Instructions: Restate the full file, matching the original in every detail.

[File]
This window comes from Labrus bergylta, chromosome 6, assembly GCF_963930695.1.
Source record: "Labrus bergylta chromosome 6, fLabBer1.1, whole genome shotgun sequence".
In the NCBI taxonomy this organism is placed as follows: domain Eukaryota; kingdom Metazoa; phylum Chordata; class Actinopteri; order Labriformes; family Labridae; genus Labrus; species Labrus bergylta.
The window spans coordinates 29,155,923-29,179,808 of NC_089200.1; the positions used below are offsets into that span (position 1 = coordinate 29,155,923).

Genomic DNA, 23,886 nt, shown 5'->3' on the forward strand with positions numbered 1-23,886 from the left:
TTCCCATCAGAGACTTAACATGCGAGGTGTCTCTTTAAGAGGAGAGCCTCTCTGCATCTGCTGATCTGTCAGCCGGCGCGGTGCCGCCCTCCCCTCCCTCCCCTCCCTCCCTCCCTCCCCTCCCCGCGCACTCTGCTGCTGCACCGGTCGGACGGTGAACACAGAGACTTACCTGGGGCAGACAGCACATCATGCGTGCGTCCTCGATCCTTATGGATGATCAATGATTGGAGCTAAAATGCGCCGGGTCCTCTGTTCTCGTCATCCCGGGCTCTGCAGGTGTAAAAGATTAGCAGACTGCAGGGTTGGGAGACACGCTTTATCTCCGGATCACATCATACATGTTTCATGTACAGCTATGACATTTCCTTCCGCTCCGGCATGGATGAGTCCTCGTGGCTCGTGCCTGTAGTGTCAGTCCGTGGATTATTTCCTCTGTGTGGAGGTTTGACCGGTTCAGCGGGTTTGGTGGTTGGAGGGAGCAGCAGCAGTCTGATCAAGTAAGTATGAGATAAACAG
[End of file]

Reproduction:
This window comes from Labrus bergylta, chromosome 6, assembly GCF_963930695.1.
Source record: "Labrus bergylta chromosome 6, fLabBer1.1, whole genome shotgun sequence".
In the NCBI taxonomy this organism is placed as follows: domain Eukaryota; kingdom Metazoa; phylum Chordata; class Actinopteri; order Labriformes; family Labridae; genus Labrus; species Labrus bergylta.
The window spans coordinates 29,155,923-29,179,808 of NC_089200.1; the positions used below are offsets into that span (position 1 = coordinate 29,155,923).

Genomic DNA, 23,886 nt, shown 5'->3' on the forward strand with positions numbered 1-23,886 from the left:
TTCCCATCAGAGACTTAACATGCGAGGTGTCTCTTTAAGAGGAGAGCCTCTCTGCATCTGCTGATCTGTCAGCCGGCGCGGTGCCGCCCTCCCCTCCCTCCCCTCCCTCCCTCCCTCCCCTCCCCGCGCACTCTGCTGCTGCACCGGTCGGACGGTGAACACAGAGACTTACCTGGGGCAGACAGCACATCATGCGTGCGTCCTCGATCCTTATGGATGATCAATGATTGGAGCTAAAATGCGCCGGGTCCTCTGTTCTCGTCATCCCGGGCTCTGCAGGTGTAAAAGATTAGCAGACTGCAGGGTTGGGAGACACGCTTTATCTCCGGATCACATCATACATGTTTCATGTACAGCTATGACATTTCCTTCCGCTCCGGCATGGATGAGTCCTCGTGGCTCGTGCCTGTAGTGTCAGTCCGTGGATTATTTCCTCTGTGTGGAGGTTTGACCGGTTCAGCGGGTTTGGTGGTTGGAGGGAGCAGCAGCAGTCTGATCAAGTAAGTATGAGATAAACAG